Note also that given how fiberglass boats are constructed, the odds of actually having a full hole punched into the hull is very very very very low.  most likely what would happen if say you fell 10' off a wave onto the corner of a submerged container is what happend to my J-24's hull when it fell from  a crane onto the warf:  the outer skin was crushed by where it hit a bolt on the warf so that it would not be watertight,  the balsa core was partially crushed, and the inner skin delaminated from the core.  But in delaminating the inner skin retained integrity.  And this was a 15' fall off a crane with ZERO water bouyancy to protect the hull.  And nowhere was the hull breeched.

 

So I think you are going into overkill mode.   The boats that do suffer these sort of holings are moving at 20+ knots and even then those holings arent all the way through.  The full "through the hull" holes come from hitting rocks or corral heads at speed.



#22 Foolish

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Posted 10 May 2013 - 03:32 PM

Lots of good ideas here.  I think that the pointy end is so strong that sealing it with a crash bulkhead is not necessary.  Those are mainly used on larger boats that are doing 20 knots.

 

Sealing the V berth bottom would add about 1 pound of weight and be very simple to do, so it is the easiest way to get some piece of mind.  Nothing is perfect but this adds something.

 

The old sail- patch idea is very good, cheap and easy to understand.

 

Because the rudder is right behind the keel, it is difficult to think of how something could hit and break the rudder post to cause a large breach.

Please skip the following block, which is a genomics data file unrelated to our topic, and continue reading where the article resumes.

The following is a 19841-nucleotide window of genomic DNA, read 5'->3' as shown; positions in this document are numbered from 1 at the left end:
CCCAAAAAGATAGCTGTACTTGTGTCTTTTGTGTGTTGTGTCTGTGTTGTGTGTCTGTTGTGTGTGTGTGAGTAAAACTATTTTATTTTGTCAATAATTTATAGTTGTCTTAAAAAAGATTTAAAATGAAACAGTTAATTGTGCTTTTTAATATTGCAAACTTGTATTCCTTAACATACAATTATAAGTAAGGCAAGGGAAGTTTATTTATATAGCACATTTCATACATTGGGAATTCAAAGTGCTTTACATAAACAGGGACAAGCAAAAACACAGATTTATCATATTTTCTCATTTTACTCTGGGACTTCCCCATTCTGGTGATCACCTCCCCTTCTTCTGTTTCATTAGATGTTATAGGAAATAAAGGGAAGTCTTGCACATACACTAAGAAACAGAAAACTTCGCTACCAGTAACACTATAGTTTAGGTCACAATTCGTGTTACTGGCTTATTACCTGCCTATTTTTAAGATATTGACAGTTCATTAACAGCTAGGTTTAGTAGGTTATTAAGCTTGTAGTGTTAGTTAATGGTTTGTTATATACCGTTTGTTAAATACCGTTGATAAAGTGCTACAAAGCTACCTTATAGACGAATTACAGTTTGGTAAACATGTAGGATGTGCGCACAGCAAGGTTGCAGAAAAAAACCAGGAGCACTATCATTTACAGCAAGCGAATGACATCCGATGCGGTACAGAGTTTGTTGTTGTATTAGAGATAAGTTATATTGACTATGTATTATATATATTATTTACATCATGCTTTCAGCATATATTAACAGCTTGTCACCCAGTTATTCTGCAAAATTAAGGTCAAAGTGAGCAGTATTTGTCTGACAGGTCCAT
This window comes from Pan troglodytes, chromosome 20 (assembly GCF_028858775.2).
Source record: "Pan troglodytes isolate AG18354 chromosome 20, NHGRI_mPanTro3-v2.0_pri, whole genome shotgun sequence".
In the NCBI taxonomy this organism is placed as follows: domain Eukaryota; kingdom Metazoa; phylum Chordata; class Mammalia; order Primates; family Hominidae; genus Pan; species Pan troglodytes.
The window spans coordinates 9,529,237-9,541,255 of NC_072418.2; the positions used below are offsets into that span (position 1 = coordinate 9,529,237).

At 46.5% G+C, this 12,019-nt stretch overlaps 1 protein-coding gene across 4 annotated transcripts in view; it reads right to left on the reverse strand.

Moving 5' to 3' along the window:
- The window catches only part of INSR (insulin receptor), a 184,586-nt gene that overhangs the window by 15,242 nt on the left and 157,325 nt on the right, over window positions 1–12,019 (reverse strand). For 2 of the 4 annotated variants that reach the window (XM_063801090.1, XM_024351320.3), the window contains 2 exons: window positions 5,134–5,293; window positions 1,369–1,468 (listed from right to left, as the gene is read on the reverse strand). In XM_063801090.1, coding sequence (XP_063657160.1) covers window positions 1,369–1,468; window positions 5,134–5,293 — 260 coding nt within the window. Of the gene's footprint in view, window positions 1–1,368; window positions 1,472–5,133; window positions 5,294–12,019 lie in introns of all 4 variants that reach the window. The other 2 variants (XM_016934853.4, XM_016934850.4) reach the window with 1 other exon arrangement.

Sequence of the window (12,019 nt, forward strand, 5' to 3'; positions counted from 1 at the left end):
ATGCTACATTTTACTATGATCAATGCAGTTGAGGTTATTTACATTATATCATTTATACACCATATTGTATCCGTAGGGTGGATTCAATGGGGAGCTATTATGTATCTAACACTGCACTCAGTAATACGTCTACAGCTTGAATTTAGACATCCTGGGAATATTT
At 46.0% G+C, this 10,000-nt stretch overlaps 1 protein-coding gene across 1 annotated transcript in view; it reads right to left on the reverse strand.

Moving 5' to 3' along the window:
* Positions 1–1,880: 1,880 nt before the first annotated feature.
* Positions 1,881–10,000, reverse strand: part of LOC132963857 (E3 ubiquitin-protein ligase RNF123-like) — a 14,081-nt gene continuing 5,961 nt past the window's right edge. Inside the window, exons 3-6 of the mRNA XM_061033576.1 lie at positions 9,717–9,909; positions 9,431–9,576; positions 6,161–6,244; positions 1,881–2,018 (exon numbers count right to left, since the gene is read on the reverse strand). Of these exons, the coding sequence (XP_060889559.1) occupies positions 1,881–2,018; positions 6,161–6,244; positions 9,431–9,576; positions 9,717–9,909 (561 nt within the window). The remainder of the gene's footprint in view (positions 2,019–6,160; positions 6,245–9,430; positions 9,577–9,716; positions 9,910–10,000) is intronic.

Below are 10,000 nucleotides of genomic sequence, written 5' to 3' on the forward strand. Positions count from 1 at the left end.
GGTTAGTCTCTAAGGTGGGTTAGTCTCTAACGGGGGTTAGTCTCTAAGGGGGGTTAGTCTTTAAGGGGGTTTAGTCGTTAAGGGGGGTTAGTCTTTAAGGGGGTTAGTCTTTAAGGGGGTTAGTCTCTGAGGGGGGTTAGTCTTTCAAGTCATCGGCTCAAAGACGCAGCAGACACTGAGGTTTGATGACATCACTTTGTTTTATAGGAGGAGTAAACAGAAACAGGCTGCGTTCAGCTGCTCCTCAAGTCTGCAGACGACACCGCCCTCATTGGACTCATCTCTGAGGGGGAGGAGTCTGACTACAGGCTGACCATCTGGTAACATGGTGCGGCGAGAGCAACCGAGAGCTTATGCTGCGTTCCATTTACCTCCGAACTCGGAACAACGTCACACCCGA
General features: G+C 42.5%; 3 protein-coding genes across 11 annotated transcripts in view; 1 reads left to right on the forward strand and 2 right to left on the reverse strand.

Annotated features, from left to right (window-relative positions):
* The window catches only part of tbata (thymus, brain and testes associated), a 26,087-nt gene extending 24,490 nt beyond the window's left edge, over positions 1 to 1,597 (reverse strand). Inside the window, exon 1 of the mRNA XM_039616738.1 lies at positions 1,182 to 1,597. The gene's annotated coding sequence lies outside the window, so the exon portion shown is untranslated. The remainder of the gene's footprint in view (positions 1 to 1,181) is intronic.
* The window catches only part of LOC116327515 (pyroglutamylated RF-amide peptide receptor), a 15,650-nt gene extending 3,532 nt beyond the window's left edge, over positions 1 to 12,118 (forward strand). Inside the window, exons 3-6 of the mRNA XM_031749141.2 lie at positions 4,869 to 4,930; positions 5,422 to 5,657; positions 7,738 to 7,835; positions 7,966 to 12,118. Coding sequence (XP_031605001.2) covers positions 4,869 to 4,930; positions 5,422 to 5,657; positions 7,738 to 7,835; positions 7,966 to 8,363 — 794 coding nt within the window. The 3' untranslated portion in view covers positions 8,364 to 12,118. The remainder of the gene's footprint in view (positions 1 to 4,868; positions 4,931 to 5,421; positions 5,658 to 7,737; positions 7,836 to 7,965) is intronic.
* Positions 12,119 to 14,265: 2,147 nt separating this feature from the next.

#23 BalticBandit

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Posted 10 May 2013 - 03:35 PM

Lots of good ideas here.  I think that the pointy end is so strong that sealing it with a crash bulkhead is not necessary.  Those are mainly used on larger boats that are doing 20 knots.

 

Sealing the V berth bottom would add about 1 pound of weight and be very simple to do, so it is the easiest way to get some piece of mind.  Nothing is perfect but this adds something.

 

The old sail- patch idea is very good, cheap and easy to understand.

 

Because the rudder is right behind the keel, it is difficult to think of how something could hit and break the rudder post to cause a large breach.

Happened to a J-120 but IIRC that was because a Cephalopod breached under the hull...



#24 Mr_Price

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Posted 10 May 2013 - 03:42 PM

Paging Ultraman, Ultraman to the white courtesy phone please.

(Whilst not a "hull / bow / rudder impact" story, Ultraman has some first hand experience of immobile submersed objects and his O30)

#25 Southern Cross

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Posted 10 May 2013 - 04:37 PM

Overkill. Yes. I know. I know. I know. The accidents I was involved in fucked me up a little. I don't even swim as much as I used to. Well, also it's Great White pupping season and the big momas are about and they get territorial ...